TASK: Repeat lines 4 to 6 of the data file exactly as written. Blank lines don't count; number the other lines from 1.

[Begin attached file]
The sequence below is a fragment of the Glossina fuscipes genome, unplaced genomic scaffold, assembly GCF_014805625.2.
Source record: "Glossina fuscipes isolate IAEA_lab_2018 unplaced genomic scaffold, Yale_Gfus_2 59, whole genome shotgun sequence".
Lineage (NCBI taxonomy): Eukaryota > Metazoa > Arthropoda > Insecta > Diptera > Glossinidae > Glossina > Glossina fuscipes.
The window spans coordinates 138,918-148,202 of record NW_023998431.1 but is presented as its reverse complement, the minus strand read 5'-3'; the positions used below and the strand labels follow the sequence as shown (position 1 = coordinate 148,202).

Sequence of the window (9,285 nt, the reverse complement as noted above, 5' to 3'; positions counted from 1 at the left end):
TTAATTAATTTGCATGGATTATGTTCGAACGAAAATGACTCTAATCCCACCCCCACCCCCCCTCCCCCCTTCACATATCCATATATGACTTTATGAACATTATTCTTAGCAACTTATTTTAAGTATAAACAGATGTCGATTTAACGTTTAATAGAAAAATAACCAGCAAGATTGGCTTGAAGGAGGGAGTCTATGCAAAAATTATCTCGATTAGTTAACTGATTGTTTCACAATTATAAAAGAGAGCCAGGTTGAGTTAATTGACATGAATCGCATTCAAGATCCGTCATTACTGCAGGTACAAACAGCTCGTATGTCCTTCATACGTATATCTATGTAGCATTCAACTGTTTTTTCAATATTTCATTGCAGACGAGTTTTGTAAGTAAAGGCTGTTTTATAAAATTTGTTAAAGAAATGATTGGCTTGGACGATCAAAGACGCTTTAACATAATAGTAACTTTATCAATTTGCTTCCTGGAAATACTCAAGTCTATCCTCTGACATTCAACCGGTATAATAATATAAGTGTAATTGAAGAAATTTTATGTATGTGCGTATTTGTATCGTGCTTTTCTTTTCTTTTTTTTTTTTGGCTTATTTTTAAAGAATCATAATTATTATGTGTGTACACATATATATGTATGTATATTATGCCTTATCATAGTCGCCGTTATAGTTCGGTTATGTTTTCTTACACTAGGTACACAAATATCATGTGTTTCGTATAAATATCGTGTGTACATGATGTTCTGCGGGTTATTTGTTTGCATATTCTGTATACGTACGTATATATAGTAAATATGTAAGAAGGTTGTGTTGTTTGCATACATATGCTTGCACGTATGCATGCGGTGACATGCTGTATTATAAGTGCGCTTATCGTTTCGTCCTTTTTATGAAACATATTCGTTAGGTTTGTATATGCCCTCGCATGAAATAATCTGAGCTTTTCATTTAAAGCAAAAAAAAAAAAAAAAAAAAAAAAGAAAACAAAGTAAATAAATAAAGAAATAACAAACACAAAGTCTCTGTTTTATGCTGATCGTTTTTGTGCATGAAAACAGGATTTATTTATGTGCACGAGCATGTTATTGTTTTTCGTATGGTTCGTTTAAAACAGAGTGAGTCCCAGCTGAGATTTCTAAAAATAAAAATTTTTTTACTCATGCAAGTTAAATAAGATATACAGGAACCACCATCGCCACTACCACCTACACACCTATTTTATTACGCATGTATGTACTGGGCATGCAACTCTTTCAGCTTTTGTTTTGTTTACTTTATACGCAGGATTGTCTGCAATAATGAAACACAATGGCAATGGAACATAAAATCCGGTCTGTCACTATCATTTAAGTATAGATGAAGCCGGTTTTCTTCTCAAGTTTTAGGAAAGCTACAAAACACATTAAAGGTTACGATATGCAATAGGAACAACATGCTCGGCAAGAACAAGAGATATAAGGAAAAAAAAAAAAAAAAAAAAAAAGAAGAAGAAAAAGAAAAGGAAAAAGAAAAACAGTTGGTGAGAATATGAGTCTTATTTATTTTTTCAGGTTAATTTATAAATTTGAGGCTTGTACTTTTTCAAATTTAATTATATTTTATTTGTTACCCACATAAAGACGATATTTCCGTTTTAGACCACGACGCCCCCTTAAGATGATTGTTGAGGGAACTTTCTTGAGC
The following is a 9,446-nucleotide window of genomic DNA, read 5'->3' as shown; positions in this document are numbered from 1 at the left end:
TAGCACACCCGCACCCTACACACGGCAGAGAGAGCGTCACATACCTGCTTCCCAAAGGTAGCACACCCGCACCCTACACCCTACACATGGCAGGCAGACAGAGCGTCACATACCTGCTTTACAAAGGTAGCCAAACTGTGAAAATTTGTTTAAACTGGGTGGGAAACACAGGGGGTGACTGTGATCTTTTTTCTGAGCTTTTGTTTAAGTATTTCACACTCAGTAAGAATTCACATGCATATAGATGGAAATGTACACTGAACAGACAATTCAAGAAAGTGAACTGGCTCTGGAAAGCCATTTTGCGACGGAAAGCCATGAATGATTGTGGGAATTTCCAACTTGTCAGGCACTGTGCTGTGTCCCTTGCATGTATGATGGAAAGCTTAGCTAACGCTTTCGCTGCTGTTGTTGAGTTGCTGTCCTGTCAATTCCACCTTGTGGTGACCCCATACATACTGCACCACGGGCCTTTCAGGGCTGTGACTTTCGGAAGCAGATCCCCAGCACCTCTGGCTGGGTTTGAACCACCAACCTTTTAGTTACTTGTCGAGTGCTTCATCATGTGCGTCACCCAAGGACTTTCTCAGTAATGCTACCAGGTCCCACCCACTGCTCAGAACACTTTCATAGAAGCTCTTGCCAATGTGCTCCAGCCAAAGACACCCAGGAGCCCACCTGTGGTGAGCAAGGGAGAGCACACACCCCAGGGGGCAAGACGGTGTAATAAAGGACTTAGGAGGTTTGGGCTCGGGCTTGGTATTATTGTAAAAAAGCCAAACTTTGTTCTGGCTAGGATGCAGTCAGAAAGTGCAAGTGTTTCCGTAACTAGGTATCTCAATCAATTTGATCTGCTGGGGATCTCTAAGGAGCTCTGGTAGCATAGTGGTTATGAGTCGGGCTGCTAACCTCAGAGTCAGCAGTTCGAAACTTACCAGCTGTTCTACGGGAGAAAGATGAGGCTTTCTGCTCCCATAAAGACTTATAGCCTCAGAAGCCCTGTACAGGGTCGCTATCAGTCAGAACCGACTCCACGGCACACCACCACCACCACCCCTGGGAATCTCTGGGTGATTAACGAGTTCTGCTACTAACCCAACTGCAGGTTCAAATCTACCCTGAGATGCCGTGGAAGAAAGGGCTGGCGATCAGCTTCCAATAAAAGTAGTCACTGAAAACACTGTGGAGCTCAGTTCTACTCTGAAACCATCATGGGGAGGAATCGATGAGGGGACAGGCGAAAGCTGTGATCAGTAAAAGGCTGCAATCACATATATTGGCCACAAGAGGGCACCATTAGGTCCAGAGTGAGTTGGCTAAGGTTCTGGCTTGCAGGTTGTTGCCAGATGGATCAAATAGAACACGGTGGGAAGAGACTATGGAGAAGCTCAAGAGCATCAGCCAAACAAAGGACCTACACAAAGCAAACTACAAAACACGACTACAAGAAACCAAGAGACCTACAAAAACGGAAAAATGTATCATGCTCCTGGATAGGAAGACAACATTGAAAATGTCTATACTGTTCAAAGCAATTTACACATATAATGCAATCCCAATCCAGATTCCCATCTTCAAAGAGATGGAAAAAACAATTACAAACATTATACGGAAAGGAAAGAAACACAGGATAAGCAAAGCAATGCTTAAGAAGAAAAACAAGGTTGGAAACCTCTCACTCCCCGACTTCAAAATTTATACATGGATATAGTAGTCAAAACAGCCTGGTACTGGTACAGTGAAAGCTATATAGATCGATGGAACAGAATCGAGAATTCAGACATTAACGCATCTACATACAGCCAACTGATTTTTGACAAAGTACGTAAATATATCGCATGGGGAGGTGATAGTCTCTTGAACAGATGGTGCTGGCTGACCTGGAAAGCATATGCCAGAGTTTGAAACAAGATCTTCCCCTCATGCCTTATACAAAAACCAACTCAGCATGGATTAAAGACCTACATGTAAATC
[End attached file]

The window spans coordinates 138,918-148,202 of record NW_023998431.1 but is presented as its reverse complement, the minus strand read 5'-3'; the positions used below and the strand labels follow the sequence as shown (position 1 = coordinate 148,202).

Sequence of the window (9,285 nt, the reverse complement as noted above, 5' to 3'; positions counted from 1 at the left end):
TTAATTAATTTGCATGGATTATGTTCGAACGAAAATGACTCTAATCCCACCCCCACCCCCCCTCCCCCCTTCACATATCCATATATGACTTTATGAACATTATTCTTAGCAACTTATTTTAAGTATAAACAGATGTCGATTTAACGTTTAATAGAAAAATAACCAGCAAGATTGGCTTGAAGGAGGGAGTCTATGCAAAAATTATCTCGATTAGTTAACTGATTGTTTCACAATTATAAAAGAGAGCCAGGTTGAGTTAATTGACATGAATCGCATTCAAGATCCGTCATTACTGCAGGTACAAACAGCTCGTATGTCCTTCATACGTATATCTATGTAGCATTCAACTGTTTTTTCAATATTTCATTGCAGACGAGTTTTGTAAGTAAAGGCTGTTTTATAAAATTTGTTAAAGAAATGATTGGCTTGGACGATCAAAGACGCTTTAACATAATAGTAACTTTATCAATTTGCTTCCTGGAAATACTCAAGTCTATCCTCTGACATTCAACCGGTATAATAATATAAGTGTAATTGAAGAAATTTTATGTATGTGCGTATTTGTATCGTGCTTTTCTTTTCTTTTTTTTTTTTGGCTTATTTTTAAAGAATCATAATTATTATGTGTGTACACATATATATGTATGTATATTATGCCTTATCATAGTCGCCGTTATAGTTCGGTTATGTTTTCTTACACTAGGTACACAAATATCATGTGTTTCGTATAAATATCGTGTGTACATGATGTTCTGCGGGTTATTTGTTTGCATATTCTGTATACGTACGTATATATAGTAAATATGTAAGAAGGTTGTGTTGTTTGCATACATATGCTTGCACGTATGCATGCGGTGACATGCTGTATTATAAGTGCGCTTATCGTTTCGTCCTTTTTATGAAACATATTCGTTAGGTTTGTATATGCCCTCGCATGAAATAATCTGAGCTTTTCATTTAAAGCAAAAAAAAAAAAAAAAAAAAAAAAGAAAACAAAGTAAATAAATAAAGAAATAACAAACACAAAGTCTCTGTTTTATGCTGATCGTTTTTGTGCATGAAAACAGGATTTATTTATGTGCACGAGCATGTTATTGTTTTTCGTATGGTTCGTTTAAAACAGAGTGAGTCCCAGCTGAGATTTCTAAAAATAAAAATTTTTTTACTCATGCAAGTTAAATAAGATATACAGGAACCACCATCGCCACTACCACCTACACACCTATTTTATTACGCATGTATGTACTGGGCATGCAACTCTTTCAGCTTTTGTTTTGTTTACTTTATACGCAGGATTGTCTGCAATAATGAAACACAATGGCAATGGAACATAAAATCCGGTCTGTCACTATCATTTAAGTATAGATGAAGCCGGTTTTCTTCTCAAGTTTTAGGAAAGCTACAAAACACATTAAAGGTTACGATATGCAATAGGAACAACATGCTCGGCAAGAACAAGAGATATAAGGAAAAAAAAAAAAAAAAAAAAAAAGAAGAAGAAAAAGAAAAGGAAAAAGAAAAACAGTTGGTGAGAATATGAGTCTTATTTATTTTTTCAGGTTAATTTATAAATTTGAGGCTTGTACTTTTTCAAATTTAATTATATTTTATTTGTTACCCACATAAAGACGATATTTCCGTTTTAGACCACGACGCCCCCTTAAGATGATTGTTGAGGGAACTTTCTTGAGC